The Filipinos Making Waves Festival was calm when I arrived on Sunday last to catch its parade. The evening before, I had glimpsed this festival from Eaton Centre, and Yonge-Dundas Square looked full. Not so at 1pm on Sunday, when the square was almost empty. The parade also seemed shorter than the time I saw it a couple years before. It was headed by two of Toronto’s mounted policemen. The only music was from the gongs of the parade’s aboriginal participants. No spiffy marching band this year.
The Parade consisted of beauty queens, policemen, and representatives of Filipino organizations such as nurses and seniors. Most of the colour was from the beautiful clothing worn by the representatives from Kalinga province, a group descended from headhunters. There were also people from Bontoc, a municipality near the famous rice terraces. I’ve been to these places myself. The textiles were genuine.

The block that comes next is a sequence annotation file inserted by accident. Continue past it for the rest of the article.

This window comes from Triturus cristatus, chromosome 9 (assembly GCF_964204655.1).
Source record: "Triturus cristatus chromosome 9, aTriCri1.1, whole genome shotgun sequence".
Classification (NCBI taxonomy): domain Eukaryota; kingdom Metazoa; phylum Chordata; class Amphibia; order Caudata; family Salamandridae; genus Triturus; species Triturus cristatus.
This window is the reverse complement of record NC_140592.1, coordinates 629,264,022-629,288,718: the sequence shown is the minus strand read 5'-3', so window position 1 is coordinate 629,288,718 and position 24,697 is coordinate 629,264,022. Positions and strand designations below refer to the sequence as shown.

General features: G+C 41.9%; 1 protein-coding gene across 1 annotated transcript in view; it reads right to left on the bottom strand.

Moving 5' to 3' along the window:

The crowd in the square was small. It was too bad so few people were there to enjoy the excellent singers. The M.C. mentioned the 1986 People Power Revolution several times. It overthrew the dictatorship of Ferdinand Marcos without any fatalities. Marcos had forbidden the singing of one of the songs sung before his overthrow. As a young woman sang it, I felt its history deeply.
The usual vendors were there offering tee-shirts, jewellery and clothing. The food of course included sigig, mechado, pancit and lots of fresh corn. At one booth a group of young Filipino-Canadians were concerned with the dissemination of “critical” Filipino history. They claimed that the current history taught is mainly from American sources with Americans as saviours of the Philippines. The Kamalayan Konsciousness people organizes workshops to promote history from the point of view of Filipinos. It is trying to instill historical pride in Filipino-Canadians.
The concept sounded familiar. Many of Toronto’s cultural groups also feel a need to develop their own histories. This Filipino website is: www.kamalayankonsciousness.tumblr.com .